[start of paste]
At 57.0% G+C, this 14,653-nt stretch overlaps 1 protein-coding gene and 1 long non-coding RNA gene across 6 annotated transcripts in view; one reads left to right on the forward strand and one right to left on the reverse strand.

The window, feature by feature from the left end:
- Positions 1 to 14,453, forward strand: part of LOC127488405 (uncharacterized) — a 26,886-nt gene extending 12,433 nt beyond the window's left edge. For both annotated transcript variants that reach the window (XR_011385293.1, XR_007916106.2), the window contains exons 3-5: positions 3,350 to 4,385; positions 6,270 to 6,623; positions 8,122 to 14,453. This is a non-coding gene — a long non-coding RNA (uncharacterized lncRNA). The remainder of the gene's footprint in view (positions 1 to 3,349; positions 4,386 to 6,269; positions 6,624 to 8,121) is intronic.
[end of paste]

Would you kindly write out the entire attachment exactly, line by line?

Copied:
At 57.0% G+C, this 14,653-nt stretch overlaps 1 protein-coding gene and 1 long non-coding RNA gene across 6 annotated transcripts in view; one reads left to right on the forward strand and one right to left on the reverse strand.

The window, feature by feature from the left end:
- Positions 1 to 14,453, forward strand: part of LOC127488405 (uncharacterized) — a 26,886-nt gene extending 12,433 nt beyond the window's left edge. For both annotated transcript variants that reach the window (XR_011385293.1, XR_007916106.2), the window contains exons 3-5: positions 3,350 to 4,385; positions 6,270 to 6,623; positions 8,122 to 14,453. This is a non-coding gene — a long non-coding RNA (uncharacterized lncRNA). The remainder of the gene's footprint in view (positions 1 to 3,349; positions 4,386 to 6,269; positions 6,624 to 8,121) is intronic.